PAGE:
Whether this arc is best-handled lies not in its conclusion like the always happening ending battle, but in Diana’s words and her message of empathy and harmony that interacts with the caring roots of the personality. In an increasingly distant planet, where biodiversity is more concerned than ever, “We cannot have all what we want” is a significant statement.
Steve is back!
But the main thing that hurt my heart while writing the Wonder Woman 1984 review was what was done to Steve Trevor. Steve was once a leading light and the savior to himself and is now reduced to an enthusiastic puppy, which goes along with the adventures of Diana.
He is only like an assistant, who is a sacrificial lamb who came to life. Diana and Steve’s tragic love tale, which was only parallel to Steve Rogers and Peggy Carter’s at MCU, hit the first series, although a sad heart. However, even the dead are not left for simple cash collection in peace here.
I know we love Chris Pine in a fanny bunch, marveling at the marvel of an escalator, a rocket, or a trash can, but one has to realize what our desires cost us.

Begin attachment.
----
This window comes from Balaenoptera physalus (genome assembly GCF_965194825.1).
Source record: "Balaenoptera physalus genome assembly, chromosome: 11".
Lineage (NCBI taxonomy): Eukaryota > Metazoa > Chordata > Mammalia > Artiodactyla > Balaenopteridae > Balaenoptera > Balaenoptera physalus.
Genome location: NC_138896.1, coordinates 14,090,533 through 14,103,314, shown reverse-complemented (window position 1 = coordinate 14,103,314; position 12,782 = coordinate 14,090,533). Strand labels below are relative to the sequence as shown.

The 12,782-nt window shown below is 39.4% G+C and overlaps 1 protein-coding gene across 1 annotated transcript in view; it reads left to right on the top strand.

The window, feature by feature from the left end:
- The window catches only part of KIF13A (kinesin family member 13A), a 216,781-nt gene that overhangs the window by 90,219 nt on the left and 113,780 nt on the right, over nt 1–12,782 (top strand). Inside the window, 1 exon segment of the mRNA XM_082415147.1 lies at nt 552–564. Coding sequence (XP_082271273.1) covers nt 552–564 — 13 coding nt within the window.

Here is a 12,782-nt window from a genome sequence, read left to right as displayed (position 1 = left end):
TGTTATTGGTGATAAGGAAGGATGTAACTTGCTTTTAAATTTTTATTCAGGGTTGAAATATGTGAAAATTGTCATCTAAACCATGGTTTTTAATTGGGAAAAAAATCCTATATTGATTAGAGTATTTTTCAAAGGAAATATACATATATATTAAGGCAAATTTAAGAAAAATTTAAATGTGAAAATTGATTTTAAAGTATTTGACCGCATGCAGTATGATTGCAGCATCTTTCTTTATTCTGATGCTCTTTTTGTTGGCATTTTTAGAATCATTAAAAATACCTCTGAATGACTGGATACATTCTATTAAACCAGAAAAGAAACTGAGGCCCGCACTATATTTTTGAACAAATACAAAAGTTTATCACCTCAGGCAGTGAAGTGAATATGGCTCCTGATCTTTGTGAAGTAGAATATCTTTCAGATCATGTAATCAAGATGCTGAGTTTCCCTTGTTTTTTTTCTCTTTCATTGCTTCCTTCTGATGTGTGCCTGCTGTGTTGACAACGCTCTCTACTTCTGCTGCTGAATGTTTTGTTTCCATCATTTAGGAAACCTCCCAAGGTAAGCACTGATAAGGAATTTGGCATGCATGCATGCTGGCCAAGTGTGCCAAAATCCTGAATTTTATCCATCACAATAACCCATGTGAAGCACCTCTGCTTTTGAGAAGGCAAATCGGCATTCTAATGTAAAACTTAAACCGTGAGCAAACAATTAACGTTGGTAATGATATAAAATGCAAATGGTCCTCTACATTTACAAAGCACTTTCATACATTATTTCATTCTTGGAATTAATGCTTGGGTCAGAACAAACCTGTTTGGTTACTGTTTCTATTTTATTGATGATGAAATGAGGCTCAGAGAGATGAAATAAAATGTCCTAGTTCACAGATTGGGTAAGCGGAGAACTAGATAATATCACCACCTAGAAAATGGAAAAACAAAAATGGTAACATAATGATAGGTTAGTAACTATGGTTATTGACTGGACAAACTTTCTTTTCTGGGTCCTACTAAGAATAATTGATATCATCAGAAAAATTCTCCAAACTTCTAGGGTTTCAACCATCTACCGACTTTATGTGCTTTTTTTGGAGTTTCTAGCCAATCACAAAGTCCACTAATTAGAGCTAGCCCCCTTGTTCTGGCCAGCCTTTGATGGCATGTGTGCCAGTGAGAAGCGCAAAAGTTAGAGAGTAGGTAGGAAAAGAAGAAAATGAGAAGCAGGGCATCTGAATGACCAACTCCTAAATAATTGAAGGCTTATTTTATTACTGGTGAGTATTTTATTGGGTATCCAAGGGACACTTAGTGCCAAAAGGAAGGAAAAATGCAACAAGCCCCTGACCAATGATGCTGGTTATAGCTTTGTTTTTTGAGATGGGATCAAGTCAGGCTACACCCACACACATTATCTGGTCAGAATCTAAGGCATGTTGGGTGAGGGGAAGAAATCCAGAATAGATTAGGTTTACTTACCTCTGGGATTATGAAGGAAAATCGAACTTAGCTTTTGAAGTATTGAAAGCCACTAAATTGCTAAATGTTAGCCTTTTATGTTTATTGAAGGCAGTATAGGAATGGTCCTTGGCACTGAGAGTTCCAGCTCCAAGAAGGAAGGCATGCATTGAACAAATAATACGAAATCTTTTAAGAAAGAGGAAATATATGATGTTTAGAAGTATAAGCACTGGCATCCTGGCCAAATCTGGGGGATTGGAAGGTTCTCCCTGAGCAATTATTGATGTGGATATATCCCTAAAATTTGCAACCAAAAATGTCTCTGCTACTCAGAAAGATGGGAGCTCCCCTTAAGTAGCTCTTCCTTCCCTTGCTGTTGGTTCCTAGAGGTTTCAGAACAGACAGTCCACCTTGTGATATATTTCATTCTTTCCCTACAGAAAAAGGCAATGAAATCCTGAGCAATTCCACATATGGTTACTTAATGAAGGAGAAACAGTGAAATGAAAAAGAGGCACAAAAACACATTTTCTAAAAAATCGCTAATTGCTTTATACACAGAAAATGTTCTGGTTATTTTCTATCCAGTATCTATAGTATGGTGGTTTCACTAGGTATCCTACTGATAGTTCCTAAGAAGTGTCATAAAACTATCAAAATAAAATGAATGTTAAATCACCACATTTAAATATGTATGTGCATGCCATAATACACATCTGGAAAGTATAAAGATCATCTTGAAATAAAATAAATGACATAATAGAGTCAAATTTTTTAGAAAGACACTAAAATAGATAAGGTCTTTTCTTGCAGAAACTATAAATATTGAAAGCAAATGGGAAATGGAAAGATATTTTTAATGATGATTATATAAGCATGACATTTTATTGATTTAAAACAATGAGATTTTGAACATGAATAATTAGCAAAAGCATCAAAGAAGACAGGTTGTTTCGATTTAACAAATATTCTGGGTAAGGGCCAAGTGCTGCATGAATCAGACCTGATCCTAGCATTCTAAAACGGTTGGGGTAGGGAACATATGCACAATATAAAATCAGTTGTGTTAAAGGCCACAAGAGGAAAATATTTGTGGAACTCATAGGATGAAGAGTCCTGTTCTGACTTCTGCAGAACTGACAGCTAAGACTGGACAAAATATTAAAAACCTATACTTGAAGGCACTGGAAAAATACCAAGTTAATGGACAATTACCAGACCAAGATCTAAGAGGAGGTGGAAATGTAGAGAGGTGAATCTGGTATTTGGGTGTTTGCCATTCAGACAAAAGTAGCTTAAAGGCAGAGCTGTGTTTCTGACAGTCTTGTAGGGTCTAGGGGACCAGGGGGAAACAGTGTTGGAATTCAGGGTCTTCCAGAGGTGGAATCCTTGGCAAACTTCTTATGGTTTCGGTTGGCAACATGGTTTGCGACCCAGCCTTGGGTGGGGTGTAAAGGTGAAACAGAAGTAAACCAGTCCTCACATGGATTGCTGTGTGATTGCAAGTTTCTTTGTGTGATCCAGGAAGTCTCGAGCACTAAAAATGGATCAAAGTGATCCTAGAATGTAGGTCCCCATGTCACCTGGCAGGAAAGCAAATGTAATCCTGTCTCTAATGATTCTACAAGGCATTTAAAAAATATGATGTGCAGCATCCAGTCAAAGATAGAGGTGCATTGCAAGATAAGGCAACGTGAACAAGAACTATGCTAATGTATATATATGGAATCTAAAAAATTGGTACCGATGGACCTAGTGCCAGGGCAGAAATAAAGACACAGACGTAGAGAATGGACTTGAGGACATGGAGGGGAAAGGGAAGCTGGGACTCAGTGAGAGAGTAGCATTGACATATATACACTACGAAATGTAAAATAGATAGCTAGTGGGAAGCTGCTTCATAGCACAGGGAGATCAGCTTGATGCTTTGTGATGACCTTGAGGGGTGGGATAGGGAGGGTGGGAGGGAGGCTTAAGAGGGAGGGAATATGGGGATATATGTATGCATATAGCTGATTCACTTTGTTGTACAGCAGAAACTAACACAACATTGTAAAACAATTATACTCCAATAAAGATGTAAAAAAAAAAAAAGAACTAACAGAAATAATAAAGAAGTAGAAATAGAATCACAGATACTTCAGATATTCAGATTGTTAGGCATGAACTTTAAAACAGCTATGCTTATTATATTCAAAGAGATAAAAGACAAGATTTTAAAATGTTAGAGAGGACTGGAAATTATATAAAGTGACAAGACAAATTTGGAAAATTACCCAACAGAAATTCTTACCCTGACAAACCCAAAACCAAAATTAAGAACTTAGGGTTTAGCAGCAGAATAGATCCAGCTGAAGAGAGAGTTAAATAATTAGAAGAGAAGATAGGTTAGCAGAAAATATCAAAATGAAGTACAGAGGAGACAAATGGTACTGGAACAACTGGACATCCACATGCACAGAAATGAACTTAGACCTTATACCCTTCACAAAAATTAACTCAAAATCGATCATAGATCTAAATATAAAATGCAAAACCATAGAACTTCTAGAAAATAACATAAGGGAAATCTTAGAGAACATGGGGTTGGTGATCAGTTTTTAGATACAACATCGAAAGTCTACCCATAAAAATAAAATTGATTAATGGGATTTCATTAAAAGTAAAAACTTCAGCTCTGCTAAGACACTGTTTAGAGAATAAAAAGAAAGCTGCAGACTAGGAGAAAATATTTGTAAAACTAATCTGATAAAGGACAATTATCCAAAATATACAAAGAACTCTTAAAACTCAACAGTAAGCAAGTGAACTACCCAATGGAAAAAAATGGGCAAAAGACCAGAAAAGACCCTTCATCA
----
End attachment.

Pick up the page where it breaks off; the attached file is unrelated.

Princess Diana herself
But in this mess, Diana herself is missing. The movie never really engaged in Diana’s core dispute (as it does not deal with the time in which she’s in), of the personal sacrifices she made in the men’s world, and how she has been stasis over a misplaced passion for over six decades.
In the person she is, she never really lets us explore what’s inside her thought process. Gadot performs much – Wonder Woman 1984 works precisely the same manner she plays—as she conveys the humanity of Wonder Woman, the charm, the elegance, and power in movement, her faces reflect her agony and resolve to do the best thing always.
She has made the role her own so much that everyone else can’t picture it. With our Wonder Woman 1984 review, we can say that Gal Gadot is Winder Woman.
Sadly, she works in a bundle that is overwhelmed and unaware of itself. The action pieces do not fit the original World War I series. Strangely, the first extensive action set piece in the desert often looks weak for a film that costs 200 million dollars.
If it was terrible CGI, editing, or action choreography, I couldn’t put my finger on this problem. The movie is better with a little sprinkle of romance and comedy. The return of Steve rolls the fish out of the water from the original.